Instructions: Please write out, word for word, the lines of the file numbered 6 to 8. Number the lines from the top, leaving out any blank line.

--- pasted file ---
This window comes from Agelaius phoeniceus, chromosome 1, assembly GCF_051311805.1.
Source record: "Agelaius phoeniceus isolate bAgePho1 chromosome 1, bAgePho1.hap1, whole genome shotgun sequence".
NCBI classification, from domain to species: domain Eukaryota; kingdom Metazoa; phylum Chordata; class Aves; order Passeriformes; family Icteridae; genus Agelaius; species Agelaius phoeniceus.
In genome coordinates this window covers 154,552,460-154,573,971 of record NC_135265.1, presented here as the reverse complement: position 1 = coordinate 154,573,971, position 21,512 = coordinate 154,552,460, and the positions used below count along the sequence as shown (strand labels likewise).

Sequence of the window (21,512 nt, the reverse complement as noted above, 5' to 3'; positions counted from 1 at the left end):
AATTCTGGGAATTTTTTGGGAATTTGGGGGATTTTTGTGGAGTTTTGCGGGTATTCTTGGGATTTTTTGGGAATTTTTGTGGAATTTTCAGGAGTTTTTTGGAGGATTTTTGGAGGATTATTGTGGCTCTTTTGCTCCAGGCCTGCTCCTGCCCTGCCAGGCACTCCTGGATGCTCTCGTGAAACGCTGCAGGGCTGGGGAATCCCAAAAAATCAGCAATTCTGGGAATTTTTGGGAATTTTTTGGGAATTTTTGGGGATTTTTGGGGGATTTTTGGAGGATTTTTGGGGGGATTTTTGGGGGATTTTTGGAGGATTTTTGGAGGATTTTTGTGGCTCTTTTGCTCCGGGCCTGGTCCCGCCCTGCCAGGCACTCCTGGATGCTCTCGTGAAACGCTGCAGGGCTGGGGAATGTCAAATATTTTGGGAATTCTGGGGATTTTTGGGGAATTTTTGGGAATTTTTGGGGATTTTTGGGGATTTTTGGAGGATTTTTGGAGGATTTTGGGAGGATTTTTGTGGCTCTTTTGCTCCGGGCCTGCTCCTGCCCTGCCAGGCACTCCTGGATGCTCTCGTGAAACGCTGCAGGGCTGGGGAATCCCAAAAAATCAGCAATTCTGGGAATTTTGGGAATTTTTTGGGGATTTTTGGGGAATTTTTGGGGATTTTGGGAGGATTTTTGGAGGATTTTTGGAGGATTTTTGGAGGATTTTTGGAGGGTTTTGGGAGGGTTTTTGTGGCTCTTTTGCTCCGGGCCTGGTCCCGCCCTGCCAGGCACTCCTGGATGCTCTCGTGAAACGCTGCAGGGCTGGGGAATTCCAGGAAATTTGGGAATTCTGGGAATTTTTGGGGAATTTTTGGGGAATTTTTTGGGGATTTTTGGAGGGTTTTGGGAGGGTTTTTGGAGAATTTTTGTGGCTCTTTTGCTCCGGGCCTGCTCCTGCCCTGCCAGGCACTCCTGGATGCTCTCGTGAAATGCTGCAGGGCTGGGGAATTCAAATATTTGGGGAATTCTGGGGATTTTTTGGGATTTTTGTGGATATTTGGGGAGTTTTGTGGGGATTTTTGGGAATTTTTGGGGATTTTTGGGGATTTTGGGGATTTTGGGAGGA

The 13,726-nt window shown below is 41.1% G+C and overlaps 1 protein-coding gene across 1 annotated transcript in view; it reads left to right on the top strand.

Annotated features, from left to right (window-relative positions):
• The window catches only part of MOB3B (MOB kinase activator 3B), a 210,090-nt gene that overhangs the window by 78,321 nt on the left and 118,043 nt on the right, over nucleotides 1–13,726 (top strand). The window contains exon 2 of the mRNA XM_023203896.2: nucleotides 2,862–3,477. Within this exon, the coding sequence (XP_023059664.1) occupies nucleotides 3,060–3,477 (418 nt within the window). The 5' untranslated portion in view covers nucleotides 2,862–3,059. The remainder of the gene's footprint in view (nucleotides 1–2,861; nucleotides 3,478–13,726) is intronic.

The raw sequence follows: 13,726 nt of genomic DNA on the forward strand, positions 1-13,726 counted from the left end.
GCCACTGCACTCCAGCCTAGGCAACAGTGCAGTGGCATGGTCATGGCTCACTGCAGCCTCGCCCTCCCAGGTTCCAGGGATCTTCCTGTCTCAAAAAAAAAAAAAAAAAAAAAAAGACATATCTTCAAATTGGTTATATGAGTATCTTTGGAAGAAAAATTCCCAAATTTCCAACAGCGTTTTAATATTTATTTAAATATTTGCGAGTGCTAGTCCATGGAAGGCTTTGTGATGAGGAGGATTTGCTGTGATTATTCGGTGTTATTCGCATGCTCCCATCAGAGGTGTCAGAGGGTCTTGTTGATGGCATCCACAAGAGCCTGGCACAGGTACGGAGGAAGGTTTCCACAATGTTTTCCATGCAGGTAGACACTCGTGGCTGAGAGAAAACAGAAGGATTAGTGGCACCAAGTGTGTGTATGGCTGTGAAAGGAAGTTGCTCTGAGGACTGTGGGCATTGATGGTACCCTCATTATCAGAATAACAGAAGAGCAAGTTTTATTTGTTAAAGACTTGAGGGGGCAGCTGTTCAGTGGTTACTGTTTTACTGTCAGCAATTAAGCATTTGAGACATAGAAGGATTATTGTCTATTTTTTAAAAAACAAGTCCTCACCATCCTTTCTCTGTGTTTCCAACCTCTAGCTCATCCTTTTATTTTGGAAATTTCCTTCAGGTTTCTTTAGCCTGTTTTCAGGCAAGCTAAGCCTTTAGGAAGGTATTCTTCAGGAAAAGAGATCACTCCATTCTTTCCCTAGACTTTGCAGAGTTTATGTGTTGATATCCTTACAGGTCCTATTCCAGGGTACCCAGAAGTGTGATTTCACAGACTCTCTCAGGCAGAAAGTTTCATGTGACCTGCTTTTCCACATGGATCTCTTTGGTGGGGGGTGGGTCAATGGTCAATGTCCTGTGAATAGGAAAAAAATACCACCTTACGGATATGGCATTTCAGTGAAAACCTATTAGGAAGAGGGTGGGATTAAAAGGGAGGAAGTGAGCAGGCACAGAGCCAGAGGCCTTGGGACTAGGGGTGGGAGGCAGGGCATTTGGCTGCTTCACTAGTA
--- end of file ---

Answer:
AATTCTGGGAATTTTTTGGGAATTTGGGGGATTTTTGTGGAGTTTTGCGGGTATTCTTGGGATTTTTTGGGAATTTTTGTGGAATTTTCAGGAGTTTTTTGGAGGATTTTTGGAGGATTATTGTGGCTCTTTTGCTCCAGGCCTGCTCCTGCCCTGCCAGGCACTCCTGGATGCTCTCGTGAAACGCTGCAGGGCTGGGGAATCCCAAAAAATCAGCAATTCTGGGAATTTTTGGGAATTTTTTGGGAATTTTTGGGGATTTTTGGGGGATTTTTGGAGGATTTTTGGGGGGATTTTTGGGGGATTTTTGGAGGATTTTTGGAGGATTTTTGTGGCTCTTTTGCTCCGGGCCTGGTCCCGCCCTGCCAGGCACTCCTGGATGCTCTCGTGAAACGCTGCAGGGCTGGGGAATGTCAAATATTTTGGGAATTCTGGGGATTTTTGGGGAATTTTTGGGAATTTTTGGGGATTTTTGGGGATTTTTGGAGGATTTTTGGAGGATTTTGGGAGGATTTTTGTGGCTCTTTTGCTCCGGGCCTGCTCCTGCCCTGCCAGGCACTCCTGGATGCTCTCGTGAAACGCTGCAGGGCTGGGGAATCCCAAAAAATCAGCAATTCTGGGAATTTTGGGAATTTTTTGGGGATTTTTGGGGAATTTTTGGGGATTTTGGGAGGATTTTTGGAGGATTTTTGGAGGATTTTTGGAGGATTTTTGGAGGGTTTTGGGAGGGTTTTTGTGGCTCTTTTGCTCCGGGCCTGGTCCCGCCCTGCCAGGCACTCCTGGATGCTCTCGTGAAACGCTGCAGGGCTGGGGAATTCCAGGAAATTTGGGAATTCTGGGAATTTTTGGGGAATTTTTGGGGAATTTTTTGGGGATTTTTGGAGGGTTTTGGGAGGGTTTTTGGAGAATTTTTGTGGCTCTTTTGCTCCGGGCCTGCTCCTGCCCTGCCAGGCACTCCTGGATGCTCTCGTGAAATGCTGCAGGGCTGGGGAATTCAAATATTTGGGGAATTCTGGGGATTTTTTGGGATTTTTGTGGATATTTGGGGAGTTTTGTGGGGATTTTTGGGAATTTTTGGGGATTTTTGGGGATTTTGGGGATTTTGGGAGGA

The 13,726-nt window shown below is 41.1% G+C and overlaps 1 protein-coding gene across 1 annotated transcript in view; it reads left to right on the top strand.

Annotated features, from left to right (window-relative positions):